• A single species of Enterobacteriaceae recovered at 104-105 cfu’s/mL urine: with patients symptomatic for urinary tract infection, 33% probability of true bacteriuria

Dr.T.V.Rao MD


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Interpretation of Enterobacteriaceae adults

  • A single species of Enterobacteriaceaerecovered at >105 cfu’s/mL urine: with patients symptomatic for urinary tract infection, 95% probability of true bacteriuria

  • A single species of Enterobacteriaceae recovered at 104-105 cfu’s/mL urine: with patients symptomatic for urinary tract infection, 33% probability of true bacteriuria

Dr.T.V.Rao MD


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What is adultsSignificant bacteriuria

  • Significant bacteriuria in an asymptomatic patient is 100,000 or more colonies per milliliter of urine from a midstream, clean-catch specimen; yet, a colony count of 200 Escherichia coli per ml may be significant in a midstream male void or catheterized female. About 95% of all positive UTI cultures will produce essentially pure cultures if urine is collected carefully and the media inoculated promptly.

Dr.T.V.Rao MD


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Up to 10 adults4/ml considered normal i.e. Insignificant

105/ml and above considered to be Significant

Concept valid only for voided specimen of urine

Exceptions - slow growing organisms, patient on antibiotic therapy, diuretic therapy

Concept of Significant Bacteriuria

Dr.T.V.Rao MD


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What can be a significant count adults

  • A single species of Enterobacteriaceae recovered at 104-105 cfu’s/mL urine: with patients symptomatic for urinary tract infection, 33% probability of true bacteriuria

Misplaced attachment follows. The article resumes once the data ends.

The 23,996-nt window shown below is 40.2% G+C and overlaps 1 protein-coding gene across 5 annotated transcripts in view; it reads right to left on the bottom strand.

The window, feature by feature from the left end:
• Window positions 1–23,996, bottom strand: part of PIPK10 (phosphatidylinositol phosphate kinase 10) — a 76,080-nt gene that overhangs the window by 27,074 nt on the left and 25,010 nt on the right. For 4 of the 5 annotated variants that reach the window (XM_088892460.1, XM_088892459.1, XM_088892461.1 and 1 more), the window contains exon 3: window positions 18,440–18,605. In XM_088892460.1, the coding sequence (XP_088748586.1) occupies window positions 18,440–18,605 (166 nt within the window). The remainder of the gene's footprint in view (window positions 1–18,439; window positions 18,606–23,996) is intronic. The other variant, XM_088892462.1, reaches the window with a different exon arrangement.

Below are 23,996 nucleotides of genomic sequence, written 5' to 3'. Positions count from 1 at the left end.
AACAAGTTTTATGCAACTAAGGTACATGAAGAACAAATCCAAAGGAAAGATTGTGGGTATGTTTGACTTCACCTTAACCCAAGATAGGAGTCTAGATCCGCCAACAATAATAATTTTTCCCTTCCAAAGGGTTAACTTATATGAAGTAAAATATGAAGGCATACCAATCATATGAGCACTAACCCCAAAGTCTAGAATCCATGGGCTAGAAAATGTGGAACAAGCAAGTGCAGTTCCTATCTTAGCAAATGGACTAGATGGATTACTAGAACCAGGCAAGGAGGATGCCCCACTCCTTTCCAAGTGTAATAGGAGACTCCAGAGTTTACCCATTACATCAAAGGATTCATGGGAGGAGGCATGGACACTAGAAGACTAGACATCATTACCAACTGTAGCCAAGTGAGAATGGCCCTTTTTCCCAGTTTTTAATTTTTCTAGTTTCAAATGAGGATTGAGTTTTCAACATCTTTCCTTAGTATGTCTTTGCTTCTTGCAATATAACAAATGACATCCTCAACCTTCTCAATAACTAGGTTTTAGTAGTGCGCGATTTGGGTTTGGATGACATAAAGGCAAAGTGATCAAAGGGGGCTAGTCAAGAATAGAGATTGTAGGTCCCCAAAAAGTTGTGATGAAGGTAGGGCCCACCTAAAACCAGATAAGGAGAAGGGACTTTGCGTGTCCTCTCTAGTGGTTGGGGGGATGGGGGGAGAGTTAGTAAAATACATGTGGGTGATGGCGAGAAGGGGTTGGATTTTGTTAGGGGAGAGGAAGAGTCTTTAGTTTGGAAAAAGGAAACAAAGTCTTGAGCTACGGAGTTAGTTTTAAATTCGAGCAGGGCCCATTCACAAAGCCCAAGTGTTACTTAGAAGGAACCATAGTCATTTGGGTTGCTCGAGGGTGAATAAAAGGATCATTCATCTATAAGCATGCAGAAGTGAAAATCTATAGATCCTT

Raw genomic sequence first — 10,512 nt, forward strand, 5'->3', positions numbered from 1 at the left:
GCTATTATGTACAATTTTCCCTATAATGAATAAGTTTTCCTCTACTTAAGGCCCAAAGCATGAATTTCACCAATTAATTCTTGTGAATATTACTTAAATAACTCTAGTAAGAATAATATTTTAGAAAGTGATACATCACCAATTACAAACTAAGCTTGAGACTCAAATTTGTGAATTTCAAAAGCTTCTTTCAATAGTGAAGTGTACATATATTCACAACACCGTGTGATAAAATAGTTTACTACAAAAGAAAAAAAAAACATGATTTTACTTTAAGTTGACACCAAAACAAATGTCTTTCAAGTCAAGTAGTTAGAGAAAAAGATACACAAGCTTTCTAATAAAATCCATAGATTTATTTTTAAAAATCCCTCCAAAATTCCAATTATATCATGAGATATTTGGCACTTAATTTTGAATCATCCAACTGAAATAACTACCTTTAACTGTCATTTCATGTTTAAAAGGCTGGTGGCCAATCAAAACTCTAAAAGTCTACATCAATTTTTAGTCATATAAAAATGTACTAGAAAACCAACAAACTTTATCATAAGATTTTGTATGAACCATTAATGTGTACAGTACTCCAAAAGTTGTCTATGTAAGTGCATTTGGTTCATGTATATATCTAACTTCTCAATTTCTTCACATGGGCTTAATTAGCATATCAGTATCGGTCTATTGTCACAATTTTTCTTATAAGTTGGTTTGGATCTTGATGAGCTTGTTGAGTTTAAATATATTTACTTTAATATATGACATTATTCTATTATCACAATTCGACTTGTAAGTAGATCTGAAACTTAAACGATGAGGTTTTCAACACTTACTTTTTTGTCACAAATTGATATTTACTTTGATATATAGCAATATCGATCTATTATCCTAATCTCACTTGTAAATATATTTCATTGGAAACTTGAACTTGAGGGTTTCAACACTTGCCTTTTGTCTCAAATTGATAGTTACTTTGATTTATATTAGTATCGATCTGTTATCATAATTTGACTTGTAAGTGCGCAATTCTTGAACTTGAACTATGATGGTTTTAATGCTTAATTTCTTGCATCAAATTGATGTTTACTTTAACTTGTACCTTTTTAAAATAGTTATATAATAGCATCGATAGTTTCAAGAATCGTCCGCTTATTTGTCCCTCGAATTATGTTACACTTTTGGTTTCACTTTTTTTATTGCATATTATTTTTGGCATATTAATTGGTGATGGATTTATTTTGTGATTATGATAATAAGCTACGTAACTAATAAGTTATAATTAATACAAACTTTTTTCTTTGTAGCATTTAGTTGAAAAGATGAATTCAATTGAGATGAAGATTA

Dr.T.V.Rao MD


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Gram positives and fungi the counts may be <10 adults5

  • Gram-positive, fungal, and fastidious uropathogens often present in lower numbers (104-105 cfu’s/mL urine)

  • Urethral commensals recovered at <104 cfu’s/mL urine

Dr.T.V.Rao MD


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Identification of Isolates adultsGram + isolates

  • The minimal tests to differentiate Gram + cocci include

    1 Catalase

    2 Coagulase test

    3 Bile esculin testing

    4 Bacitracin in Streptococcus isolates

Dr.T.V.Rao MD


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Biochemical tests in Gram - ve bacilli adults

  • Catalase test

  • Oxidase test

  • Nitrite reduction test

  • Indole test

  • Methyl red test

  • V P test

  • Citrate test

  • Decarboxylation tests

    Lysine, ornithine, Arginine tests

Dr.T.V.Rao MD



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Cumitech Guidelines adults for Inoculation of Urine Cultures1

  • Routine: uncomplicated urinary tract infection in ambulatory outpatients (0.001 mL loop, SBA, MAC; 24 hr. incubation)

  • Surveillance: neurogenic bladder, indwelling catheter, geriatric patents (0.001 mL loop, SBA, MAC, CNA; 24 hr. incubation)

  • Special: suprapubic aspirates or straight catheter specimens where previous cultures negative, unresponsive to therapy, or possibility of unusual urinary tract pathogen (0.001 and 0.01 mL loop, BA, MAC, CHOC; minimum 48 hr. incubation

  • 1Clarridge, Johnson, Pezzlo, and Weissfeld, ASM Cumitech 2B, November 1998.

Dr.T.V.Rao MD


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Cumitech Guidelines adults for Interpretation of Routine Urine Cultures1

  • One isolate at >104: Full ID and Susceptibility

  • One or two gram-negative isolates at >105 and other isolates at least 10X less: Full ID and Susceptibility of gram-negative isolates

Dr.T.V.Rao MD


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Cumitech Guidelines adultsfor Interpretation of Routine Urine Cultures1

  • Other patterns of isolates at >104: Presumptive ID only

  • Ignore mixed urethral flora at <104

  • 1Clarridge, Johnson, Pezzlo, and Weissfeld, ASM Cumitech 2B, November 1998.

Dr.T.V.Rao MD


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Cumitech Guidelines adultsfor Interpretation of Special or uncommon Urine Cultures1